Comments

trailrunner's picture
trailrunner

Beautiful bread, I am definitely going to try the milk bread but you know...,two tummies and so many formulas !!  Your bread board is so beautiful. I love live edge wood. I think yu said it was a gift, Is this an artisan there in Canada ? A work of art like your breads. c

Benito's picture
Benito

Thank you for your compliments on both the bread and the board.  The board isn’t artisan nor does it have a live edge, now that would have been cool.  Yes it was a gift for Christmas in 2020 and it is made of Indian Sheesham wood and it has rubber feet on the bottom so it doesn’t slide around if you cut on it.  I agree it is pretty so I haven’t cut on it yet, only use it for pictures.😝

Benny

trailrunner's picture
trailrunner

I saw the swirl on the side and thought it was the live edge. Very beautiful!

gavinc's picture
gavinc

Hi Benny. Simply lovely looking bread. I see that steam is not necessary? I don't use steam in my sandwich loaves. I like the idea of the egg-milk wash as it gives the loaves a nice lustre. Looking forward to the crumb shot.

Cheers,

Gavin.

Benito's picture
Benito

Thank you Gavin, I should try steam at some point just to know if it makes a positive difference or not.  But on the other hand, it certainly works without.  I agree about doing an egg wash, it really can give the top crust a beautiful look.

Benny

Isand66's picture
Isand66

Looks like another awesome bakes.  You’re becoming the king of this style of bread.  Look forward to seeing that shreddable crumb…

Benito's picture
Benito

Thank you Ian, it is taking some bakes of this to hone in on my formula, fingers crossed this one is the one.

Benny

JonJ's picture
JonJ

Nailing it as usual Benny.

Interesting that the VWG has come down (I think! Can only recall how much you used with spelt).

Nice to see black sesame making an appearance. It is only a matter of time before this bread gets made with purple sweet potato too!

-Jon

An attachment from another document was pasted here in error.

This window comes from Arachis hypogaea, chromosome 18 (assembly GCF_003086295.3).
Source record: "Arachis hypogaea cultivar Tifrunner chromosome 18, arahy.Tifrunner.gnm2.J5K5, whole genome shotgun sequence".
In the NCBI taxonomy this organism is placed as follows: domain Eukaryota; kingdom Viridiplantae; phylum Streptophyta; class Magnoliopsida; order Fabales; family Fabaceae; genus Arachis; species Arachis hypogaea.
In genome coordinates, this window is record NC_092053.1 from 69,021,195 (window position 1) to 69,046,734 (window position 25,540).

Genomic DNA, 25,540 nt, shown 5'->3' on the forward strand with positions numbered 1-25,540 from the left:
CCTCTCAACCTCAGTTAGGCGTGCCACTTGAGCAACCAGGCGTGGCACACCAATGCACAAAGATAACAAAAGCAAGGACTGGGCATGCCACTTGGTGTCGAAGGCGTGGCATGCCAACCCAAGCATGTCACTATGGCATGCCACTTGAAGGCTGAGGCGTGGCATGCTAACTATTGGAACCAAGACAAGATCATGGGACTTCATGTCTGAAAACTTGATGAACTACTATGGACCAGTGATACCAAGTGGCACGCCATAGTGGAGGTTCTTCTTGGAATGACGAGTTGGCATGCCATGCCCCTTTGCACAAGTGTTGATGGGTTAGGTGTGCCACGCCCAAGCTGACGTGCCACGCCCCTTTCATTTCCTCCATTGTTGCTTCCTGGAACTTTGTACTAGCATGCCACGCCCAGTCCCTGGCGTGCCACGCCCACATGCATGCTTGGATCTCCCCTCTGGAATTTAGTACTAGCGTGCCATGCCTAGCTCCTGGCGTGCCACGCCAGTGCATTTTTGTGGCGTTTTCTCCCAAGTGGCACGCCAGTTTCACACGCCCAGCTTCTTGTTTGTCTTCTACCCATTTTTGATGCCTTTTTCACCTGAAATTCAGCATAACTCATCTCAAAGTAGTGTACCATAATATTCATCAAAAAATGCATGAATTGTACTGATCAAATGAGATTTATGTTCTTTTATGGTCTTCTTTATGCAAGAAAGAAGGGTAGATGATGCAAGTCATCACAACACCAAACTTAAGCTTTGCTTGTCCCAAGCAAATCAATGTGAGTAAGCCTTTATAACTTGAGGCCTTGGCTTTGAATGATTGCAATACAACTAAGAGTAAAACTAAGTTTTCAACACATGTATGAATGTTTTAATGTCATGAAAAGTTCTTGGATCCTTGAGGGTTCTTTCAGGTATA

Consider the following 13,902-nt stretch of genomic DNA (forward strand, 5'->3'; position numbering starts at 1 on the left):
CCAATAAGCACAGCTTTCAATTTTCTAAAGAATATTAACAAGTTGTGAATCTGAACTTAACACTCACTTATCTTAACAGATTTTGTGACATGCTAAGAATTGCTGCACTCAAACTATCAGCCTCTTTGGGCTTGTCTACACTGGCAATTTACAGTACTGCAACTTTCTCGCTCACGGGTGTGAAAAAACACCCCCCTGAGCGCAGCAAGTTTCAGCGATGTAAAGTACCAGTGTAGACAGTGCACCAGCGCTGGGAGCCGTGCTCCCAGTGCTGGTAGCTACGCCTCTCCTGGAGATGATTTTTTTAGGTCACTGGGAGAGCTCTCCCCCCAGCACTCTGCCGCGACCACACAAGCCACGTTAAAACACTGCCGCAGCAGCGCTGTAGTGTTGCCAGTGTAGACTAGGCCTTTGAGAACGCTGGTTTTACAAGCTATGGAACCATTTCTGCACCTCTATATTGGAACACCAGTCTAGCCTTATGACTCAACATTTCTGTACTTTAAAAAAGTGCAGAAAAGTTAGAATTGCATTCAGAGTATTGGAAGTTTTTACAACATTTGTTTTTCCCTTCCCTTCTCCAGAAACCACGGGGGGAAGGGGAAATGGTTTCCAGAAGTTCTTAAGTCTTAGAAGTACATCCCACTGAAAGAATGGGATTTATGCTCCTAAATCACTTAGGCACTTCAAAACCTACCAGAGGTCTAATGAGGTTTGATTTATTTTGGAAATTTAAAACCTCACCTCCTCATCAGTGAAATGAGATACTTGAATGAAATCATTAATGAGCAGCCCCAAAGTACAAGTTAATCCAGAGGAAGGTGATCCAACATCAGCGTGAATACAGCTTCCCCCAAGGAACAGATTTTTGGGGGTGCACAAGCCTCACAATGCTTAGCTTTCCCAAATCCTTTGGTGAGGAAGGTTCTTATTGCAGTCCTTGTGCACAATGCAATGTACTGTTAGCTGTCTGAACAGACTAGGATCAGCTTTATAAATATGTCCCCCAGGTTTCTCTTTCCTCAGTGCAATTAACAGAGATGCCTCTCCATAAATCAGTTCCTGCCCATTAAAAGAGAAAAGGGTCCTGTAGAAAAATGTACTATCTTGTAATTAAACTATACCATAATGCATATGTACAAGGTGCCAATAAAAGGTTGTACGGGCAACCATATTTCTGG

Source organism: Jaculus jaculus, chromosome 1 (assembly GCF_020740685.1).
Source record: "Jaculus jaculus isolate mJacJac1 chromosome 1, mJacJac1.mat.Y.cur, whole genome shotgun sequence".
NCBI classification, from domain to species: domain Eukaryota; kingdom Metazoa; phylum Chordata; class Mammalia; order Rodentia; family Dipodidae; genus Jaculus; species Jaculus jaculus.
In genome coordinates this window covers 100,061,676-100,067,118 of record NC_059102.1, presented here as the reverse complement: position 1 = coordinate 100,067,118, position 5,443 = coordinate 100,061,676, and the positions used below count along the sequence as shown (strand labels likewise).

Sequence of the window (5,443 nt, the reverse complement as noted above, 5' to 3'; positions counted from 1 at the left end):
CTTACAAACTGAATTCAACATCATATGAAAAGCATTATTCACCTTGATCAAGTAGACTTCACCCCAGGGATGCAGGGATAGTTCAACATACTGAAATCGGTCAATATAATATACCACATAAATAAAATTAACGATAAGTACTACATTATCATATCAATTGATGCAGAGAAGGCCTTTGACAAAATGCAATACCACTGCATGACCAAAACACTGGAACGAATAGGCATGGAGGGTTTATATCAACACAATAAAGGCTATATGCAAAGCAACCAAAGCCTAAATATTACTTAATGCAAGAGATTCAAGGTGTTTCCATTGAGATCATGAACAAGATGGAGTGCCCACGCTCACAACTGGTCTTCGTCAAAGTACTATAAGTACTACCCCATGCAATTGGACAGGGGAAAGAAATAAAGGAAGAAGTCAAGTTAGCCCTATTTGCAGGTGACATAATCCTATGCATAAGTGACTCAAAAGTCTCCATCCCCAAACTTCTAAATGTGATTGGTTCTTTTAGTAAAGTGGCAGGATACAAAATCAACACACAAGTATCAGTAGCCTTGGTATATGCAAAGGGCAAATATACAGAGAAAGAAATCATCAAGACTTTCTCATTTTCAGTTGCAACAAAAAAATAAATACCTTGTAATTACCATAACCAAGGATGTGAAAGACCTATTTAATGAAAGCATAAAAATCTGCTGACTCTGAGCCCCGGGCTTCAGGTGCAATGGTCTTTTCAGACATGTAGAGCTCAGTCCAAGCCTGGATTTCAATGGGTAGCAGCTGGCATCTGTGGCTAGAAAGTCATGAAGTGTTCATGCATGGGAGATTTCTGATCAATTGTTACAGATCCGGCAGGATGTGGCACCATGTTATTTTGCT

Benito's picture
Benito

Thank you Jon, I never used very much with this stoneground whole wheat since the gluten it has is good quality, just not quite enough.  Whereas the spelt has so little good quality gluten so needs quite a lot more.

Now you’re just planting ideas in my head for future variations!

Benny

Benito's picture
Benito

Super pleased with this updated formula now, the extra hydration from the increased portion of tangzhong just added the extra fluffiness to the crumb.  I really like the black sesame in this and the hint of honey is nice.  Now my understanding is that one of the major differences between Hokkaido Milk Bread and Shokupan is the sweetness and that Shokupan is less sweet.  So I’m not sure if the sweetness is now in the shokupan range and maybe needs to be higher for a Hokkaido Milk Bread.  Does anyone know?

 
happycat's picture
happycat

That is the most beautiful crust. Such a glorious, rich, glossy colour. Looks like a magazine pic.

Lots of black sesame in the dough, too. Wow. How is the flavour with those inclusions? Are the sesames toasted?

My wife, native of Hokkaido and former cook (and daughter of a hotel cook), says shokupan is just plain white, unenriched, non-sweet bread baked in a Pullman. 

She also mentions hotel bread which she says had butter and milk / cream but not sweet and no eggs. The butter may be integrated or maybe added to melt into a slash across the top. This is the most like the milk bread you are doing.

There is no Hokkaido milk bread in Hokkaido, but I guess there is hotel bread instead. Outside of Hokkaido, no idea what people may call stuff :)

 

Benito's picture
Benito

Thank you David, I am quite pleased with this bake and the formula now.  I always use toasted sesame seeds they just have such an amped up sesame nuttiness to them that I just can’t get enough of.  The honey is really a background hint, I think when I use honey again I’d use more, perhaps 50% more to amp up the sweetness and honey flavour.

I’m sure what I’ve been reading and seeing on the internet written in English and by western writers isn’t necessarily correct but most will say that Shokupan and Hokkaido Milk Bread are one in the same.  I’ve had a few bakers, also western tell me that Shokupan is Hokkaido Milk bread with less sugar.  So your Japanese wife says that Shokupan is unenriched, just a simple white soft sandwich bread.  Oh well, I’ll keep calling these Hokkaido milk bread then.

Benny

happycat's picture
happycat

Well Hokkaido was to Japan what Australia was to Britain. So who knows how the descendants of hooligans might differ from their countrymen of the mainland, much less the Okinawans?  :)

BTW your milk breads might make a nice bostock or (posted this evening) a honey-butter-icecream toast. 

Benito's picture
Benito

Yes I need to make bostock with this bread, your bostock sounds really good as does your honey butter ice cream toast.